The September Issue (or: I learn the not very work appropriate secrets of a Vogue appropriate wardrobe.)
I’m currently making the transition from grad student to working professional. My grad student wardrobe was best characterized by the fact that my last minute Liz Lemon Halloween costume involved nothing more one of my everyday outfits plus a pair of glasses and a bag of Sabor de Soledad (aka Cheezies). Add to my soon to be status as (fingers crossed) working professional the fact that I’ve just moved to Toronto, a city where I’ve already noticed an inclination in the women around me to dress up a little bit more than we did in either of the coastal cities of my recent past, and you get my current style situation: a need to up my game.
So I decided to ask myself: WWTHPWWAVD (what would the people who work at Vogue do)?
I’m super fond of documentaries, find Anna Wintour fascinating, and really like clothes, so I had been wanting to watch The September Issue since I first heard about it. Today, I did, and I learned a few things about high fashion work wardrobes. It seems there are a number of ways one can successfully dress for work at Vogue.
1. Dress up. Like, way up. Like, stratosphere up.
Treat every day at work like you’re going to a garden party.
But please don’t treat it like you’re going to your own fifth birthday party. Unless, maybe, it is Take Our Daughters and Sons to Work Day and you are the daughter or son. Which I doubt is the case here:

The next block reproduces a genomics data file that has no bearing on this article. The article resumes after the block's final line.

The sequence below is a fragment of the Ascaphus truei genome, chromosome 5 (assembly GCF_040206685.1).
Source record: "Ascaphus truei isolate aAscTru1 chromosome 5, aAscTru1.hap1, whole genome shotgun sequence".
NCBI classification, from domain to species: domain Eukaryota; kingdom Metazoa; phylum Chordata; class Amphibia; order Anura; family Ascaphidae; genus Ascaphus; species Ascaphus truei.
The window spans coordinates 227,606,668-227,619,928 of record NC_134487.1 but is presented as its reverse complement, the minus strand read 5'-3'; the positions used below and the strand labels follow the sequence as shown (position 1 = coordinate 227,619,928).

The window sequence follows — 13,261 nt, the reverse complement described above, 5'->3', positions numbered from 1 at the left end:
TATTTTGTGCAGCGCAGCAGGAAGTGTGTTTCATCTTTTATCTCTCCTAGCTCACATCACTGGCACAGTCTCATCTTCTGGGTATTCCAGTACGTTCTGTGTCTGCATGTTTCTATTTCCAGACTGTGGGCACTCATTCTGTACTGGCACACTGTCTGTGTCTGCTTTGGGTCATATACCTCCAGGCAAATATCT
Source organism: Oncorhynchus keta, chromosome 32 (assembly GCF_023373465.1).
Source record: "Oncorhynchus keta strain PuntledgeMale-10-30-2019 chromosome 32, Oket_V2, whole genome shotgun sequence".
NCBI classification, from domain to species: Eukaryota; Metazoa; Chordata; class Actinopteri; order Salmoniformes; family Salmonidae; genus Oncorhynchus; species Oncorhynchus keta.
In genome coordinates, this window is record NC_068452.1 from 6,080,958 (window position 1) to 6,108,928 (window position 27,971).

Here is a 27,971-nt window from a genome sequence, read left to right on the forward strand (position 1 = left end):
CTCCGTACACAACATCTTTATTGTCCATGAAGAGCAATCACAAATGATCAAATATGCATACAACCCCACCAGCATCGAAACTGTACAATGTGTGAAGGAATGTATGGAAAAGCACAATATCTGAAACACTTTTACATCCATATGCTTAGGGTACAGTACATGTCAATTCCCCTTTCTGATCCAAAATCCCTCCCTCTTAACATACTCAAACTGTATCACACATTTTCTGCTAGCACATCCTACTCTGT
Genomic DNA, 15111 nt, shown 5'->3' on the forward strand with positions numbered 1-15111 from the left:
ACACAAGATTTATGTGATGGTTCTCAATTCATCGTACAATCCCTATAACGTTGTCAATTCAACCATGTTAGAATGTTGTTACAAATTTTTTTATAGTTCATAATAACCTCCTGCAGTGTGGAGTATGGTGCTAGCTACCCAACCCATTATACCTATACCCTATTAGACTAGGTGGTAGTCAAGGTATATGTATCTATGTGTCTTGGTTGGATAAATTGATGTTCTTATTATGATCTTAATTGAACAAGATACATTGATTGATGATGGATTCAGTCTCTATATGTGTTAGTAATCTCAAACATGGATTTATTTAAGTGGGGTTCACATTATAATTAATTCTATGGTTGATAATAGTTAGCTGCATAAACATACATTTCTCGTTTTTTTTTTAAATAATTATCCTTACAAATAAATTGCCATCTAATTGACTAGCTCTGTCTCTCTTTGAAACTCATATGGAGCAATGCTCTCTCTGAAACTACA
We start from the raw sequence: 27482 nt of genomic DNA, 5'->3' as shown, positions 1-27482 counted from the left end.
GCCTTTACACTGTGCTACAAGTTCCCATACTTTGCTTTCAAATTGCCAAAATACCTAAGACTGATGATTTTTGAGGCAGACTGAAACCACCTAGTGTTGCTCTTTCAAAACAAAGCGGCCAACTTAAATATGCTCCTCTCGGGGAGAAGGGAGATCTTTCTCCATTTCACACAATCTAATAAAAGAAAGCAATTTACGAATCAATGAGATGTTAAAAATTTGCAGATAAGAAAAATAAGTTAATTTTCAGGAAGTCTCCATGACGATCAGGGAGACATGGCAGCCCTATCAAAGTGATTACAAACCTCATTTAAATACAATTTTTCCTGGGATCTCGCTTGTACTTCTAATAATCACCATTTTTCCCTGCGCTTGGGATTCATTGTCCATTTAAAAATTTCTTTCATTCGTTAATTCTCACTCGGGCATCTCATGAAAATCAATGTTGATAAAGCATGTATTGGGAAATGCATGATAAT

2. Have worked there for over 20 years, and be amazing at your job.
Grace Coddington seems to have a wardrobe of shapeless black things, and yet she doesn’t get fired. Note to self: be amazing, and it won’t matter what I wear. Eventually.
3. Be Anna Wintour.
Then you will know exactly what is fashionable and what is not.
Aside: Anna Wintour is so cat-like. It’s the way she watches what’s going on around her, shifting so slightly, her expression almost amused at the ease with which she could kill you and eat you.
4. If you can’t be Anna Wintour, be André Leon Talley.
Because that means you can wear kimono cape things to work.
And Louis Vuitton on the tennis court. This counts as work attire because he alluded to the fact that the exercise was mandated by Ms. Wintour.
5. Work for Vogue without working for Vogue.
If you want to wear normal, comfortable clothes like jeans, t-shirts, and plaid shirts, become a photographer, or a photographer’s assistant, or a stylist, or one of the other creatives who doesn’t actually work AT Vogue. Or, if you want to wear mindblowingly expensive, gorgeously ridiculous outfits, become a model.
From the same shoot, my favourite scene in the film: Model Raquel Zimmerman eats one of the most delicious looking tarts I’ve ever seen. The look of pleasure and delight on her face is priceless.
To sum up (and make these fashion rules applicable to my, and probably your, life): if and when you are important enough, you can wear whatever you want. In the meantime, look nice.